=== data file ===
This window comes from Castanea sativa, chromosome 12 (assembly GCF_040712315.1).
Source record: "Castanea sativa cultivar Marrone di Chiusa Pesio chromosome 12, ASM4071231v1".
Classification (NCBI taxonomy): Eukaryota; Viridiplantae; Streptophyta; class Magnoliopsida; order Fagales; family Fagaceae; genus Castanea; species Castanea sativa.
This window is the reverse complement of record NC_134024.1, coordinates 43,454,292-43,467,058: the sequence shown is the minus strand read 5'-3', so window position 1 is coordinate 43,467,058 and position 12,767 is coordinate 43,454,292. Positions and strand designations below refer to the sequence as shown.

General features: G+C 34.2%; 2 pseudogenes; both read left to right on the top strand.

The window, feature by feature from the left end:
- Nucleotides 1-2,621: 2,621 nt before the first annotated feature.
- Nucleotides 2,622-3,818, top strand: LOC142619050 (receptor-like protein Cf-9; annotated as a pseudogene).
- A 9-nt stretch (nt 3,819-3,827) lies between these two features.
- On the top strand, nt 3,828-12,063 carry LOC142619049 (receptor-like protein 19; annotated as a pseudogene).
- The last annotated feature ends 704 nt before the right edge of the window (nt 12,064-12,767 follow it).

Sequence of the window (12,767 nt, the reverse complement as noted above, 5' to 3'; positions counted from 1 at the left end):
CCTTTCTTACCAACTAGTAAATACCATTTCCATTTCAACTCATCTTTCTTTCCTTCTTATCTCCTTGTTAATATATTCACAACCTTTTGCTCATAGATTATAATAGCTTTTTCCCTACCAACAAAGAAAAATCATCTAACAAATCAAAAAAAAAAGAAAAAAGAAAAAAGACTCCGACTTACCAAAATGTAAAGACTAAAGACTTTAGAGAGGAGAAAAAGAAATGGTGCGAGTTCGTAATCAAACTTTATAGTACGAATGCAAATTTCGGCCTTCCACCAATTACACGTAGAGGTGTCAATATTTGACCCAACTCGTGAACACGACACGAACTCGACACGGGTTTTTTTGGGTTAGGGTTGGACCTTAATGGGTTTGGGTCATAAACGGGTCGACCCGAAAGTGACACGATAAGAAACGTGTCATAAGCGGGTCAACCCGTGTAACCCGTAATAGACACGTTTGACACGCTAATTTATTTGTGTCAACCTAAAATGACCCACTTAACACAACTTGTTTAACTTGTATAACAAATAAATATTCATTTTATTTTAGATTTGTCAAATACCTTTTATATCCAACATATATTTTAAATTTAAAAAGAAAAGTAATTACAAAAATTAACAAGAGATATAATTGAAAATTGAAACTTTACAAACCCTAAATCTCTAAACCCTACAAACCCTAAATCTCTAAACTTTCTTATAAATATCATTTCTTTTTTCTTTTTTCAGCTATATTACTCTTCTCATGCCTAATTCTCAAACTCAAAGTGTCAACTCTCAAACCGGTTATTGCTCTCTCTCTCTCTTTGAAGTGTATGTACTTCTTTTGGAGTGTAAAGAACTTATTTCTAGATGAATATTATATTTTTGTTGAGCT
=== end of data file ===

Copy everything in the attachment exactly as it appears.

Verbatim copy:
This window comes from Castanea sativa, chromosome 12 (assembly GCF_040712315.1).
Source record: "Castanea sativa cultivar Marrone di Chiusa Pesio chromosome 12, ASM4071231v1".
Classification (NCBI taxonomy): Eukaryota; Viridiplantae; Streptophyta; class Magnoliopsida; order Fagales; family Fagaceae; genus Castanea; species Castanea sativa.
This window is the reverse complement of record NC_134024.1, coordinates 43,454,292-43,467,058: the sequence shown is the minus strand read 5'-3', so window position 1 is coordinate 43,467,058 and position 12,767 is coordinate 43,454,292. Positions and strand designations below refer to the sequence as shown.

General features: G+C 34.2%; 2 pseudogenes; both read left to right on the top strand.

The window, feature by feature from the left end:
- Nucleotides 1-2,621: 2,621 nt before the first annotated feature.
- Nucleotides 2,622-3,818, top strand: LOC142619050 (receptor-like protein Cf-9; annotated as a pseudogene).
- A 9-nt stretch (nt 3,819-3,827) lies between these two features.
- On the top strand, nt 3,828-12,063 carry LOC142619049 (receptor-like protein 19; annotated as a pseudogene).
- The last annotated feature ends 704 nt before the right edge of the window (nt 12,064-12,767 follow it).

Sequence of the window (12,767 nt, the reverse complement as noted above, 5' to 3'; positions counted from 1 at the left end):
CCTTTCTTACCAACTAGTAAATACCATTTCCATTTCAACTCATCTTTCTTTCCTTCTTATCTCCTTGTTAATATATTCACAACCTTTTGCTCATAGATTATAATAGCTTTTTCCCTACCAACAAAGAAAAATCATCTAACAAATCAAAAAAAAAAGAAAAAAGAAAAAAGACTCCGACTTACCAAAATGTAAAGACTAAAGACTTTAGAGAGGAGAAAAAGAAATGGTGCGAGTTCGTAATCAAACTTTATAGTACGAATGCAAATTTCGGCCTTCCACCAATTACACGTAGAGGTGTCAATATTTGACCCAACTCGTGAACACGACACGAACTCGACACGGGTTTTTTTGGGTTAGGGTTGGACCTTAATGGGTTTGGGTCATAAACGGGTCGACCCGAAAGTGACACGATAAGAAACGTGTCATAAGCGGGTCAACCCGTGTAACCCGTAATAGACACGTTTGACACGCTAATTTATTTGTGTCAACCTAAAATGACCCACTTAACACAACTTGTTTAACTTGTATAACAAATAAATATTCATTTTATTTTAGATTTGTCAAATACCTTTTATATCCAACATATATTTTAAATTTAAAAAGAAAAGTAATTACAAAAATTAACAAGAGATATAATTGAAAATTGAAACTTTACAAACCCTAAATCTCTAAACCCTACAAACCCTAAATCTCTAAACTTTCTTATAAATATCATTTCTTTTTTCTTTTTTCAGCTATATTACTCTTCTCATGCCTAATTCTCAAACTCAAAGTGTCAACTCTCAAACCGGTTATTGCTCTCTCTCTCTCTTTGAAGTGTATGTACTTCTTTTGGAGTGTAAAGAACTTATTTCTAGATGAATATTATATTTTTGTTGAGCT